Step 3: Commit.
Sankar was still interviewing for full-time jobs as graduation approached, but when an advisor encouraged her to go all in with Piazza, she turned her life upside down. “I moved in with my brother’s family to save on rent and food,” she says. To stay on track (and protect herself from the time-consuming charms of her two-year-old niece), Sankar created a grueling schedule. “I’d head to a work lab each afternoon before my niece got home from school, crank until 10:55 [p.m.], go get one last coffee before the shop closed at 11, head back to the lab and crank until 5 a.m.” She’d go home, sleep until 1 p.m. and repeat the grueling cycle.
Step 4: Ask for help.
The wireframes Sankar built could only carry Piazza so far—she needed a developer to actually build the thing. “I left a super-awkward voicemail for this developer I know, asking him to build it,” she says. When he called back, she was en route to dinner in Los Angeles with two friends in her car. “I pulled over on highway 280 so the call wouldn’t drop and talked to him for an hour. My friends stayed silent.” Despite her best pitch, he turned down the project but offered some advice. “He told me what book to buy and really served as a resource while I built this platform myself, all out of my brother’s garage, in 10 days,” Sankar says.
Step 5: Make a strategic hire. (And stretch pennies to do it.)
With the prototype built, Sankar was able to share the product to get better feedback and make further improvements. But she still needed a more experienced developer to launch Piazza. “A job ad on Craigslist would cost $75,” she says. “I was just so poor. I stared at my credit card that night, deciding whether or not to do it. It’d either be the best money spent or just go down the drain.” It was the former. She hired a developer, paid him in equity and today, he’s Piazza’s lead engineer.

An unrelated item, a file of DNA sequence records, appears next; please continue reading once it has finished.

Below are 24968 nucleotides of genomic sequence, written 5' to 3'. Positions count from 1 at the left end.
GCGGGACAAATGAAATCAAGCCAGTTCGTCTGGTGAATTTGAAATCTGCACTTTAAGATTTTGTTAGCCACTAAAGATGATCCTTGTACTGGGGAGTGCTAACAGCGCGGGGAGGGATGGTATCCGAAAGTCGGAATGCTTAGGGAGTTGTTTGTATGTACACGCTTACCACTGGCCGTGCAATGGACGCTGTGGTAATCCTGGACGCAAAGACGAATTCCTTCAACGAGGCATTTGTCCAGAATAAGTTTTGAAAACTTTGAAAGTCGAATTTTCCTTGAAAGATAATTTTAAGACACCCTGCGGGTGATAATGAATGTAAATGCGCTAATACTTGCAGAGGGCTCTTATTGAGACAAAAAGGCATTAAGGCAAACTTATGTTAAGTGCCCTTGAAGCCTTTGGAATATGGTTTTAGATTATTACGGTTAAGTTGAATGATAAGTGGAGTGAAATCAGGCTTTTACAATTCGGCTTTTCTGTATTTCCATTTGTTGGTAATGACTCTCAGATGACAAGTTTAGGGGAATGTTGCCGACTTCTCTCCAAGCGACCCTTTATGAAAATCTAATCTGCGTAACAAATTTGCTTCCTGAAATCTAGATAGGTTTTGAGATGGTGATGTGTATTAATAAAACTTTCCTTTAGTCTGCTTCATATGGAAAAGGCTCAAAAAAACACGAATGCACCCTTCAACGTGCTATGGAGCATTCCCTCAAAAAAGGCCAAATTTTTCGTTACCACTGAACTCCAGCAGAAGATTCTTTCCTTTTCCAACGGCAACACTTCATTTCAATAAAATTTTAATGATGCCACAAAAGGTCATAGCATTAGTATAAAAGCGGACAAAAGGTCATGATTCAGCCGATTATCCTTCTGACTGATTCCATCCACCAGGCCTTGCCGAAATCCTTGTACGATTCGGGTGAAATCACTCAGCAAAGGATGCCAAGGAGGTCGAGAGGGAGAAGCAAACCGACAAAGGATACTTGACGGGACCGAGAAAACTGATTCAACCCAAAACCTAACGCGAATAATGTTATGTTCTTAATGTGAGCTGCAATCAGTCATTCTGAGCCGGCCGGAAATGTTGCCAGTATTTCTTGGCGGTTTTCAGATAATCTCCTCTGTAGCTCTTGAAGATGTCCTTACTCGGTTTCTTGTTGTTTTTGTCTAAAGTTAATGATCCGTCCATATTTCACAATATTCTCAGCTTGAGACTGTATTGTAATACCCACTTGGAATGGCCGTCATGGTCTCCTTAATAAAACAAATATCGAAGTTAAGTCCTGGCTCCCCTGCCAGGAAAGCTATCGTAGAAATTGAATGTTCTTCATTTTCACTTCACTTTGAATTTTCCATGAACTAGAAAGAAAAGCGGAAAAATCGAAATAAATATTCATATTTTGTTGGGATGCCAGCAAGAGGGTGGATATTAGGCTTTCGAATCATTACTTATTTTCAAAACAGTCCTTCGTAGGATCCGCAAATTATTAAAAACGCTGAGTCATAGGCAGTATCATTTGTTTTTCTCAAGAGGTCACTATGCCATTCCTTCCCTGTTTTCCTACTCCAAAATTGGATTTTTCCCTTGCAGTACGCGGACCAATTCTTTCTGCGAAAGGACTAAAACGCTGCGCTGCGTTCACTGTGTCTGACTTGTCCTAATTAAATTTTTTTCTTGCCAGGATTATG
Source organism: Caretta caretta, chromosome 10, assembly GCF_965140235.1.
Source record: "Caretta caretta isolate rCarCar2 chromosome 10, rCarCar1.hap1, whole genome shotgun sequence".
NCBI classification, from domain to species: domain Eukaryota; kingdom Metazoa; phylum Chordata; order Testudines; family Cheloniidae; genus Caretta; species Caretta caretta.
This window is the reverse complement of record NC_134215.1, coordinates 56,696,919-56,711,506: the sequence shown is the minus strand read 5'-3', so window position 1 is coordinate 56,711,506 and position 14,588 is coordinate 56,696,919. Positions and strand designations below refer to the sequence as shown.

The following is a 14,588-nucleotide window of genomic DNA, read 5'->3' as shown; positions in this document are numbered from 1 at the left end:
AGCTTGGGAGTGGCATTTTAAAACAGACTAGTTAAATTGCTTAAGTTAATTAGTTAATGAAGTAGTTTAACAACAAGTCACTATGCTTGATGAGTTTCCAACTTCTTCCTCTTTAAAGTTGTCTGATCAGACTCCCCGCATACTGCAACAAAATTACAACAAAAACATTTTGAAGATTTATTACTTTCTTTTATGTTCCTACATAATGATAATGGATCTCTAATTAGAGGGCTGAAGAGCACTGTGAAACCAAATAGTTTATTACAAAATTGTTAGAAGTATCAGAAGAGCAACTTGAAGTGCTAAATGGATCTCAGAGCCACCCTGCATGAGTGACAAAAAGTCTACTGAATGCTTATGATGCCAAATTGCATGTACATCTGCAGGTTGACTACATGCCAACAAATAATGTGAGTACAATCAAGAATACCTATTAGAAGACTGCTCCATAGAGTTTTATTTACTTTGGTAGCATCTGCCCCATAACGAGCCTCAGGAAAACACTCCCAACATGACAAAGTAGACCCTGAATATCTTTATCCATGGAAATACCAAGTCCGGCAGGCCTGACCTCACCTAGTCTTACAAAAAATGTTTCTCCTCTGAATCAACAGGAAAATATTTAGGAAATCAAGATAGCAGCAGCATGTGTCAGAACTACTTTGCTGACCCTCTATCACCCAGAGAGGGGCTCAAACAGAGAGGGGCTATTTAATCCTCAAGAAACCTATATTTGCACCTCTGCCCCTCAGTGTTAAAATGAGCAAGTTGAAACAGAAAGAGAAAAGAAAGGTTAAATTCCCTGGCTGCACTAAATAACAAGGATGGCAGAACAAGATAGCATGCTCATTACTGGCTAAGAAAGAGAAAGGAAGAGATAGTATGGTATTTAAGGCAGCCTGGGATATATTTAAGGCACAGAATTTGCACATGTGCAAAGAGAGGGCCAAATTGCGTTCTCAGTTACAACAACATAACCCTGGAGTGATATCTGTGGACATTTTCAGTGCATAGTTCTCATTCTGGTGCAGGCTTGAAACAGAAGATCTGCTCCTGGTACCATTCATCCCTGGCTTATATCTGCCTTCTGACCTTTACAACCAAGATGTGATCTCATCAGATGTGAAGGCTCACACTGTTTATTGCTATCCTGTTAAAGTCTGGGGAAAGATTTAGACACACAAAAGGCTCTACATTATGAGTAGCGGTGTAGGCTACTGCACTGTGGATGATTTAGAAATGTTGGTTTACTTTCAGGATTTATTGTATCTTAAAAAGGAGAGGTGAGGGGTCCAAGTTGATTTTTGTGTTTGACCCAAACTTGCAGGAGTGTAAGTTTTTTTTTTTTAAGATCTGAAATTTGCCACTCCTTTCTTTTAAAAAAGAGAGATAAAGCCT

Step 6: Iterate.
Piazza launched in August of 2010, and Sankar expected students to start posting questions on the site, flooding the platform with engaged conversations about their studies. Instead? Crickets. “Nobody [posted] a single question,” she says. The online forum’s question-and-answer structure relies on student participation, so Sankar reached out to students again, bribing them with gift cards to ask questions. “It finally led to 12 questions being asked in four months.” But the slow build resulted in valuable lessons about design and function. “We completely redesigned the front-end by December; each iteration led to more engagement,” she says. It led to more connections, as well. As Piazza’s profile in the Stanford community grew, Sankar was introduced to a new network of players, including investors, and eventually raised an angel round of funding. “My last semester at Stanford, I was out meeting investors,” she says. “I actually missed too many classes, so I didn’t graduate on time—I had to make up units the next fall.” At least she knew where she could get answers to her questions.